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Re: <nettime> Google cranks up its Engines of Consensus
Florian Cramer on Sat, 13 Dec 2008 16:33:59 +0100 (CET)


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Re: <nettime> Google cranks up its Engines of Consensus


On Saturday, December 13 2008, 01:34 (+0000), Andrew Orlowski wrote:
 
> Google this week admitted that its staff will pick and choose what  
> appears in its search results. It's a historic statement - and nobody  
> has yet grasped its significance.

Even the original PageRank algorithm, whose patent is owned by
Stanford University, is "pick and choose" in the end since it
implements a human choice of how to rank importance of information;
this is true for any such algorithm, be it Bayesian filters, Markov
chains or what have you. Google's breakthrough as a search engine was
based on the fact that a great number of users found its choice of
ranking more fit to their own subjective choices of ranking. Google's
claims that PageRank was somehow objective were nonsense from the
beginning on (and even more dubious for news.google.com) no matter
whether additional human intervention interfered with the ranking or
not. It's the old cybernetic pipe dream, and the old fallacy of meta-
and object level: a bot or a program is never "objective" only because
human - often political or economical - choices have been made on
the meta level of its design rather than on the object level of its
execution. The politics of computing more often than not lies in these
false beliefs (and make-beliefs) of objectivity. [And with the debates
on software culture, among others on this list, of the past decade,
one would think that we're beyond having to discuss this any further,
aside from the fact that it can be read up among others in Joseph
Weizenbaum's writings from the 1970s.]

Apart from that, Google "admitted" nothing new. The company
officially states that next to the PageRank algorithm, it uses
200 secret factors and methods for ranking search results
<http://www.google.com/corporate/tech.html>. Two months ago, Google
employee Scott Huffman wrote on Google's staff blog that since 2005,
he has worked "as an engineering director responsible for leading
search evaluation". He makes no secret about the following: "Human
evaluators. Google makes use of evaluators in many countries and
languages. These evaluators are carefully trained and are asked to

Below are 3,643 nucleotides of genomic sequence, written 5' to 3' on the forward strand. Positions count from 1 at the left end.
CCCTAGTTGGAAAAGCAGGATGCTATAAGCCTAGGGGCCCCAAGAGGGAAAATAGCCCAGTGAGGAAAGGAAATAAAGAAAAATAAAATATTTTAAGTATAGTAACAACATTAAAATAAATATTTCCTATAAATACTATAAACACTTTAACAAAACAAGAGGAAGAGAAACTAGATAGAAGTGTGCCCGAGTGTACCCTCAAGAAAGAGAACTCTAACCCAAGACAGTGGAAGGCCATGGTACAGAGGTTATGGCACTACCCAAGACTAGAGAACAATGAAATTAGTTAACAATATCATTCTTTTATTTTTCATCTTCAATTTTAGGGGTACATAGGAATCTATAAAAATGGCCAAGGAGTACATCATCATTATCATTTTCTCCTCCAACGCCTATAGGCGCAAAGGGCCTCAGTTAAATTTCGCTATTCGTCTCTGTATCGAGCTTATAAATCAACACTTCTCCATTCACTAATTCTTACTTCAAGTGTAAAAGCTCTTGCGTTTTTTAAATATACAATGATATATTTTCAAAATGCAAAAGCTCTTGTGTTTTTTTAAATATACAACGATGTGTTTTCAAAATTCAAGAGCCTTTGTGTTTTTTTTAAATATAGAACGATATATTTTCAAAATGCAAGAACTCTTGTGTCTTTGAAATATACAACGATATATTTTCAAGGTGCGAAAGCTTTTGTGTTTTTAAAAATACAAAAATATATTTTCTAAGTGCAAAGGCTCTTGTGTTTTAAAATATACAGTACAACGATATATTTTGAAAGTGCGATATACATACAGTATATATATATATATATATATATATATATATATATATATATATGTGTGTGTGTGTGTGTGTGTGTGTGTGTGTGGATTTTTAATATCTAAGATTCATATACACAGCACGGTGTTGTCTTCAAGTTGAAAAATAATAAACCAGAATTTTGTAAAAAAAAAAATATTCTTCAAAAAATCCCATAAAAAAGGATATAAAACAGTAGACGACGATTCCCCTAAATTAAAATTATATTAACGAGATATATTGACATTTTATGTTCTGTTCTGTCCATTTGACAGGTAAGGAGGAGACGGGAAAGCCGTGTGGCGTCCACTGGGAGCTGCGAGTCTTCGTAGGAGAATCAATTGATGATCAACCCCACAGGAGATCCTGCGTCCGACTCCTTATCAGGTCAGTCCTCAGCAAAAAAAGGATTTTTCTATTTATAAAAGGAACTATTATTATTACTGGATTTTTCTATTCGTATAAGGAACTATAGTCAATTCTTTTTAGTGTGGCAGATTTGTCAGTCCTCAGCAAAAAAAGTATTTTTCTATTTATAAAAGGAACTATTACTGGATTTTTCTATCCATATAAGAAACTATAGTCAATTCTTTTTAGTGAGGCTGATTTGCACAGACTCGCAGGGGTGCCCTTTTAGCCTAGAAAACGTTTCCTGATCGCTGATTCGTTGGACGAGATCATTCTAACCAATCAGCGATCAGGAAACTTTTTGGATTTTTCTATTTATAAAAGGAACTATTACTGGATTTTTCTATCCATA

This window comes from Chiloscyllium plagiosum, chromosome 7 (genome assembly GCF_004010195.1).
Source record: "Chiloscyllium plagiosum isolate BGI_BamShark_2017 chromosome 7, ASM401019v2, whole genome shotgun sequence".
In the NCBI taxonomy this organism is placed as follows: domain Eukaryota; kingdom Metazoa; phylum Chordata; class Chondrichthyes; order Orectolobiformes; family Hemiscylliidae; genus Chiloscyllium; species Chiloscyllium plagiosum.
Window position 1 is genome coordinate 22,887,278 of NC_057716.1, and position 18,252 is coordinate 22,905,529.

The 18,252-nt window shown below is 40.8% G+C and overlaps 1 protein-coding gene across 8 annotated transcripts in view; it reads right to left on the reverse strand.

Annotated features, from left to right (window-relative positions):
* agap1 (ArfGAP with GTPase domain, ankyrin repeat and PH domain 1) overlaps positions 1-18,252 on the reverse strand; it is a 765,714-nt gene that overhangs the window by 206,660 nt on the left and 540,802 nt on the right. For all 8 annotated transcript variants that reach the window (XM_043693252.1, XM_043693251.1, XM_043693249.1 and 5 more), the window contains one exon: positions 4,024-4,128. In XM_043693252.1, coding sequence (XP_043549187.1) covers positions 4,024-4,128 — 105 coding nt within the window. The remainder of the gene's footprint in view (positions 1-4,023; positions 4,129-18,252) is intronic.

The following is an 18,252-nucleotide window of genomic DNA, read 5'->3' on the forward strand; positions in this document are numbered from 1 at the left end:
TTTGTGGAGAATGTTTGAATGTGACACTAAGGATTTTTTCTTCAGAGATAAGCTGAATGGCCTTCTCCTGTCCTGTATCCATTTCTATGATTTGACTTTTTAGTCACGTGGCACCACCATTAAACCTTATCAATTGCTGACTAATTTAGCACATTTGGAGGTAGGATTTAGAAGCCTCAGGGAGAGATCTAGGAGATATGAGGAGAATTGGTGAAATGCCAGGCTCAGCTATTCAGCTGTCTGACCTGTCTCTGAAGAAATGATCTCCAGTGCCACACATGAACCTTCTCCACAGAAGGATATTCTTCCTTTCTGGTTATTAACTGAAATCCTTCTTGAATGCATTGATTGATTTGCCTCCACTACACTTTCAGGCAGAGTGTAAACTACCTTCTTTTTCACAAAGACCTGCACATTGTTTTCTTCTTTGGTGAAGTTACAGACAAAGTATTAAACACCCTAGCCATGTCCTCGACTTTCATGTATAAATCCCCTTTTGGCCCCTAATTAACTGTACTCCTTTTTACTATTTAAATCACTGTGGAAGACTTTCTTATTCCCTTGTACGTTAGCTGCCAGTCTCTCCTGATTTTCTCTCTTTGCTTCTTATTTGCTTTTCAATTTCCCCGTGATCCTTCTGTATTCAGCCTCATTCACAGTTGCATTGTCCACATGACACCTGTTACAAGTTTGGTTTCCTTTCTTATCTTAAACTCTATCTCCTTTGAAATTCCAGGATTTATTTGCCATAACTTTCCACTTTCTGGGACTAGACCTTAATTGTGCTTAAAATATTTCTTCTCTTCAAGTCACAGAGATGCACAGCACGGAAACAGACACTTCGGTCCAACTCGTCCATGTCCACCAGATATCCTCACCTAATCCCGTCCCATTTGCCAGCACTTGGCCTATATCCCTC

evaluate the quality of search results in several different ways. We
sometimes show evaluators whole result sets by themselves or 'side by
side' with alternatives; in other cases, we show evaluators a single
result at a time for a query and ask them to rate its quality along
various dimensions."

In the same posting he states that... 

   "today's search-engine users expect more than just relevance. Are the
   results fresh and timely? Are they from authoritative sources? Are
   they comprehensive? Are they free of spam? Are their titles and
   snippets descriptive enough? Do they include additional UI elements
   a user might find helpful for the query (maps, images, query
   suggestions, etc.)? Our evaluations attempt to cover each of these
   dimensions where appropriate." "Fourth, evaluating Google search
   quality requires covering an enormous breadth. We cover over a
   hundred locales (country/language pairs) with in-depth evaluation.
   Beyond locales, we support search quality teams working on many
   different kinds of queries and features. For example, we explicitly
   measure the quality of Google's spelling suggestions, universal
   search results, image and video searches, related query suggestions,
   stock oneboxes, and many, many more."

More interesting stuff can be found in the blog of another Google
employee who reveals how "[o]ur work on interpreting user intent is aimed
at returning results people really want, not just what they said in
their query".
[http://googleblog.blogspot.com/2008/07/technologies-behind-google-ranking.html]

Florian

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